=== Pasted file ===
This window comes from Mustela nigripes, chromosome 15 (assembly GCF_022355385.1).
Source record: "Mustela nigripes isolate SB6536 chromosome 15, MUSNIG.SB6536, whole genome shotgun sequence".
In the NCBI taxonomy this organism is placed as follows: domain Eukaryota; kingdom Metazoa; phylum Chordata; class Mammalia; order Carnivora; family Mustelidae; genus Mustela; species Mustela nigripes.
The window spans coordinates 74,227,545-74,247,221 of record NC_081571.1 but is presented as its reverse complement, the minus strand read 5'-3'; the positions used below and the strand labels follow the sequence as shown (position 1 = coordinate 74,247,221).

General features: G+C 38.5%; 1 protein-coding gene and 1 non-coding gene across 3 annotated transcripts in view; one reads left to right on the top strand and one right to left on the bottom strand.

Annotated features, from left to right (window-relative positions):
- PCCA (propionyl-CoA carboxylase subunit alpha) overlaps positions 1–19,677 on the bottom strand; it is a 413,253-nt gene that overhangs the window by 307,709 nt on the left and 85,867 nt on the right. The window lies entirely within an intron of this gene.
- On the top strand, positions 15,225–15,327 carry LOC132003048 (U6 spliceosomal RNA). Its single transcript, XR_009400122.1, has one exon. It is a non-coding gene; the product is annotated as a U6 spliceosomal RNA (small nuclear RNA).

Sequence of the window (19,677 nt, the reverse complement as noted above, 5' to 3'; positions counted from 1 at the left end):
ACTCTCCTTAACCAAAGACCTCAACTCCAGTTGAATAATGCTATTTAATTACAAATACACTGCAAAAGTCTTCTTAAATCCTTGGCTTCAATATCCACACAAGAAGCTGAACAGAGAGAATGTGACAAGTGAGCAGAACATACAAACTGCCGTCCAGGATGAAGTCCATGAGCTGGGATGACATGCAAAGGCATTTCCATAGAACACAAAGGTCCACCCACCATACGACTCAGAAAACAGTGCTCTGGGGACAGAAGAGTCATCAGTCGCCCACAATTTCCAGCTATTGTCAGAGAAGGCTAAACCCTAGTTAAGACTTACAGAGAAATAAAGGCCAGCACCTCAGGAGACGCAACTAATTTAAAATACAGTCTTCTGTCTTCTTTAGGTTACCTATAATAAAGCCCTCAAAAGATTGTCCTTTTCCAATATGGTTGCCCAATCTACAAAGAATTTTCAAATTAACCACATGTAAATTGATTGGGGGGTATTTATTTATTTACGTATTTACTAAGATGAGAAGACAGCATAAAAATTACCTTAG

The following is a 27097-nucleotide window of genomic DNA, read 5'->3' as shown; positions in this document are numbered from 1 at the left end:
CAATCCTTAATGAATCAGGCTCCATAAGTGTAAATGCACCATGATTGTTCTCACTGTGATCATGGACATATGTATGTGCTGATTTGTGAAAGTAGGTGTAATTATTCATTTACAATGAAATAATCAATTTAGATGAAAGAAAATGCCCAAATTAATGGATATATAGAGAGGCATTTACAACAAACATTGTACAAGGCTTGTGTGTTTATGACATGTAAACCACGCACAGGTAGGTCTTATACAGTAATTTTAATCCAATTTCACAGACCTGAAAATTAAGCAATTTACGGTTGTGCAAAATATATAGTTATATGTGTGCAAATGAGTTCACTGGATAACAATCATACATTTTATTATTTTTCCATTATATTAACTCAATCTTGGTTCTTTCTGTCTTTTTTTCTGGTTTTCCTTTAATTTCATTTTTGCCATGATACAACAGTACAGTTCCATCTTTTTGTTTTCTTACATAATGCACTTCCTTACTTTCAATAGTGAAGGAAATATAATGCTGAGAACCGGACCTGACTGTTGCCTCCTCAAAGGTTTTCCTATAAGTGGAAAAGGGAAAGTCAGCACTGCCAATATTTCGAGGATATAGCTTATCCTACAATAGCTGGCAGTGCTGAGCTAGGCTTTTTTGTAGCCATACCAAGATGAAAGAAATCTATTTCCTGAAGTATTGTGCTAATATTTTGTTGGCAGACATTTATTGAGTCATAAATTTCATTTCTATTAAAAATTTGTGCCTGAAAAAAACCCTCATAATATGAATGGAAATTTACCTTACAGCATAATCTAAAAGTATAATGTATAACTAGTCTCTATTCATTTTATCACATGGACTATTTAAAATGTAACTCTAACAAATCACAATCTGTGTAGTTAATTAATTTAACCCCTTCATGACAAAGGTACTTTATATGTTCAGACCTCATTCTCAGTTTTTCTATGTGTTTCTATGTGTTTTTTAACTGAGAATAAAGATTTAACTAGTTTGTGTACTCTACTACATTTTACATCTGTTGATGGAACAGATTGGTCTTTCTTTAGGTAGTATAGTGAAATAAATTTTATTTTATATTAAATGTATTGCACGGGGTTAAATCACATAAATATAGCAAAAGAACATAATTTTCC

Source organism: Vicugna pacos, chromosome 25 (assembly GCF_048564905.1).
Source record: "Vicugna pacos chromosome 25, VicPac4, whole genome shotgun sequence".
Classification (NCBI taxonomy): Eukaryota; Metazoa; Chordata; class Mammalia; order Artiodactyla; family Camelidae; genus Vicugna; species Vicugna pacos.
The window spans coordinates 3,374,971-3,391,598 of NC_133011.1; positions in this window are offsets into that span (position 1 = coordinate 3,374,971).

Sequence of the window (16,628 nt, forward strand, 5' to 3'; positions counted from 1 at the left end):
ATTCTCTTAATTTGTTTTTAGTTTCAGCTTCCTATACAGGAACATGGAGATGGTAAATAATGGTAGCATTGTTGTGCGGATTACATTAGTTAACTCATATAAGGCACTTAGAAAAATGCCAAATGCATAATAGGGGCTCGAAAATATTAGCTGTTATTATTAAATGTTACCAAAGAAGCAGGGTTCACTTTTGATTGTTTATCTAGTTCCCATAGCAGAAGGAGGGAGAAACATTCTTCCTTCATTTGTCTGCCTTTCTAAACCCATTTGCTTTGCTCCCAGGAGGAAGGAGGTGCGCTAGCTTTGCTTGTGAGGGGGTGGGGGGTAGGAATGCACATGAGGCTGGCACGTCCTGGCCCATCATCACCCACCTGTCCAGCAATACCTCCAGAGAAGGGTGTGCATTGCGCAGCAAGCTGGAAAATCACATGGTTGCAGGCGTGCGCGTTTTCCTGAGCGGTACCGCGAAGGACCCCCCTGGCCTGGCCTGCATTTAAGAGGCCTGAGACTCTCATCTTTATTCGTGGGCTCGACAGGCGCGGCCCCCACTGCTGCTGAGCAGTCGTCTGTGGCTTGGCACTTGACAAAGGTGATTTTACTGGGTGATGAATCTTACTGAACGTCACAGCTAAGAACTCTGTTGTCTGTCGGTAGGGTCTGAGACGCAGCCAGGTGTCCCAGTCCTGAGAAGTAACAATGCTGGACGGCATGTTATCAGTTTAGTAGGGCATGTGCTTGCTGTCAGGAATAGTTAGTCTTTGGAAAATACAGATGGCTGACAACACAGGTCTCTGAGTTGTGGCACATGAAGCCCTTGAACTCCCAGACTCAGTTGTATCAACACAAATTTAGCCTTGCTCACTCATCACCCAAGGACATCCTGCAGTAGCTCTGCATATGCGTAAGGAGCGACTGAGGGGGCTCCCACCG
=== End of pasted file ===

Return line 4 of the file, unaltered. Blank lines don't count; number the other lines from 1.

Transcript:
The window spans coordinates 74,227,545-74,247,221 of record NC_081571.1 but is presented as its reverse complement, the minus strand read 5'-3'; the positions used below and the strand labels follow the sequence as shown (position 1 = coordinate 74,247,221).